A variety of torture methods are used in Turkey, though five main techniques seem to predominate among the anti-terror police: electric shock; hanging by the arms in a variety of positions; spraying with high-pressure water; sexual harassment such as squeezing breasts or testicles; and beating with fists, night sticks, or sandbags. Often, these techniques are used in concert. 14 Blindfolding, poor food, stripping the suspect naked, extremely cold or hot conditions, lack of medical care, and cramped, decrepit cell conditions are also common. In March 1995, then State Minister for Human Rights Azimet KöylüoTMlu revealed that there were eighteen different torture methods used in Turkey.15 Virtually all detainees who report being tortured are beaten, and the majority who are systematically tortured are blindfolded, often for long periods of time.

Such abuse seems to be carried out in specialized areas, where, according to one policeman who himself was later arrested and tortured, only the anti-terror police have access. He reported that,

I was taken to the eighth floor of the security directorate, where I was tortured. It's like a torture center, where the anti-terror branch members can go but not regular police. They can't go above the sixth floor. It was first time I had been there, but all police knew about the eighth floor. 16

According to Doctor Önder Özk2l2c2 of the HRFT treatment center in Izmir, the most severe torture takes place during the first five days of detention, after which a recovery period of up to ten days-in which there is rudimentary treatment mixed with some psychological pressure-is allowed.17 Doctor Özk2l2c2 added that the most intense torture occurs during the first two or three days of detention, mostly to break the detainee's personality and also to get information if the police operation in which the suspect was detained is still continuing. In its December 1992 public statement, the European Committee for the Prevention of Torture commented that,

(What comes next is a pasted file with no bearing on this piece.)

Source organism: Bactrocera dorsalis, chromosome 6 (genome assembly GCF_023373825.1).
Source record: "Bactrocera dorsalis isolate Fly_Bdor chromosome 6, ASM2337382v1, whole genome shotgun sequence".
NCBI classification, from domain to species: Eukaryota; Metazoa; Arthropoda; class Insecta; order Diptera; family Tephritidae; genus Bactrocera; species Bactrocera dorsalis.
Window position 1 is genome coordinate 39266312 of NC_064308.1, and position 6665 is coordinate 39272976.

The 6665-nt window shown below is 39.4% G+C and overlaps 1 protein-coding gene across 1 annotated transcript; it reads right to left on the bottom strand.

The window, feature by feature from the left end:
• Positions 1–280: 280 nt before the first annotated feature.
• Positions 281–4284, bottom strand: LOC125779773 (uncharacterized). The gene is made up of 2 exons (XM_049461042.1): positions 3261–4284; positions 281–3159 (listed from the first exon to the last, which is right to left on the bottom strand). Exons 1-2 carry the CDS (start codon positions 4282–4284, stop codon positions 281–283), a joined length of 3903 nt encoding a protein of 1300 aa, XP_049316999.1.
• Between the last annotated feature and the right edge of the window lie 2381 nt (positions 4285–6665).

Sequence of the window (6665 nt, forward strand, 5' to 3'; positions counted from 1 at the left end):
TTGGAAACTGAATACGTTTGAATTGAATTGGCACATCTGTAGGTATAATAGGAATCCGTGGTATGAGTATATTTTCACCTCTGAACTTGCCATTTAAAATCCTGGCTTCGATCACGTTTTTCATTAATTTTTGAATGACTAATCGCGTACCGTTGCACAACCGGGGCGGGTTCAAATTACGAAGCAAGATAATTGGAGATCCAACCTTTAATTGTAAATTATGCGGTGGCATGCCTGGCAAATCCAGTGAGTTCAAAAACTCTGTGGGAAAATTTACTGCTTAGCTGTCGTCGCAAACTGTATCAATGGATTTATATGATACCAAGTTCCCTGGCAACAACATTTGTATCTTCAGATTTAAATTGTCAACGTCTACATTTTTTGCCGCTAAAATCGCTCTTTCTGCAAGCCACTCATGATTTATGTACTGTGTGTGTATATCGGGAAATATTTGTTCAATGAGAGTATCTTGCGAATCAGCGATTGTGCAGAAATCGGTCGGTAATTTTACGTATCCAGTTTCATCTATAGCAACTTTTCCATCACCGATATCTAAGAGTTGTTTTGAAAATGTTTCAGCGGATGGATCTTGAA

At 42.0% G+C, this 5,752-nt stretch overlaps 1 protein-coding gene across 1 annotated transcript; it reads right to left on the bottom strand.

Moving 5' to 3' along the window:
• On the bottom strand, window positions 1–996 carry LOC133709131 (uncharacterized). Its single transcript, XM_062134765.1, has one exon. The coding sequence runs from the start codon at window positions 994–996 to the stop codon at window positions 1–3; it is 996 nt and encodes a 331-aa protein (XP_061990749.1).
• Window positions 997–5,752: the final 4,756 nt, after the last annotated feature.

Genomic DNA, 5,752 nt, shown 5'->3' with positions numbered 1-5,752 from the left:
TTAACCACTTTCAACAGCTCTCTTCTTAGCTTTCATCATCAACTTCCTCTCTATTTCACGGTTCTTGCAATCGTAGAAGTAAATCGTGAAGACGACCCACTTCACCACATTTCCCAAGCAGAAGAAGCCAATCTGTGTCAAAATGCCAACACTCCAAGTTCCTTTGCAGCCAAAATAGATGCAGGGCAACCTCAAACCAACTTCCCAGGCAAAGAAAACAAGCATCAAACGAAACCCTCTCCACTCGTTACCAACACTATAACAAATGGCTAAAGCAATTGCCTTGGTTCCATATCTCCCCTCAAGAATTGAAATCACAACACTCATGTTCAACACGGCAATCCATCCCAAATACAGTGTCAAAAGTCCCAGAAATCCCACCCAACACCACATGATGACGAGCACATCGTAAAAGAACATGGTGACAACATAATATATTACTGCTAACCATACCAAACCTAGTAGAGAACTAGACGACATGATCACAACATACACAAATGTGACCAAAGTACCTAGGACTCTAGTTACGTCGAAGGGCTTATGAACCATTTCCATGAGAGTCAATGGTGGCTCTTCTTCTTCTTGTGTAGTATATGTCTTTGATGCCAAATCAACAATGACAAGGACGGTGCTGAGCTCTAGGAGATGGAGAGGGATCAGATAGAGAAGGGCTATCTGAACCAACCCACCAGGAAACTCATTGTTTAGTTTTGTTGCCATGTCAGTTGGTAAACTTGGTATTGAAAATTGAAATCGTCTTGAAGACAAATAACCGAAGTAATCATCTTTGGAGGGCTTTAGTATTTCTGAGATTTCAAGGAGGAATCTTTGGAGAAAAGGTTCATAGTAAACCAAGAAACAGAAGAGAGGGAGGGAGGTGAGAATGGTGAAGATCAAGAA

"In reality, the long periods of incommunicado custody allow time for physical marks caused by torture and ill-treatment to heal and fade; countless prisoners have described to CPT delegations the treatment techniques applied by police officers. It should also be noted that certain methods of torture commonly used do not leave physical markers, or will not if carried out expertly."18

In its December 1996 "Public Statement on Turkey," the CPT stated that, "At present such persons [held for alleged crimes under the jurisdiction of State Security Courts] are routinely denied all contact with the outside world whilst in police custody-a propitious state of affairs for the infliction of ill-treatment..."19 Because torturers do not operate with complete impunity-cases are brought against them at times and an active human rights community and often outspoken press document and report on torture-abusive methods are consistently improved in an effort to leave as few marks as possible.20

Electric shock was reportedly first introduced in Turkey after the March 1971 military intervention and became widespread after the September 1980 military seizure of power.21 Usually used in conjunction with hanging or suspending by the arms, electric current is applied from a magnetic field telephone to various sensitive parts of the body, including sexual organs and the tongue, to the fingers, and to the small toe. Electricity is also applied to parts of the body distant from each other so as to cause as many spasms in different muscle groups as possible at the same time: the current uses the muscles as a conductor, thus causing pain, the inability to breath, heart spasms, and sometimes the involuntary loss of bodily functions. According to the HRFT treatment center in Izmir, torturers are using more sophisticated methods in applying electric shock, such as wetting with salt water in order to distribute the current more evenly or using expensive gels such as those utilized during an EKG to prevent burning at the point of contact in order not to leave marks that could be documented.22 In its December 1996 "Public Statement on Turkey, the CPT stated that, "...As had been the case in October 1994 and during earlier CPT visits, the delegation once again found material evidence of resort to ill-treatment, in particular, an instrument adapted in a way which would facilitate the infliction of electric shock and equipment which could be used to suspend a person by the arms."23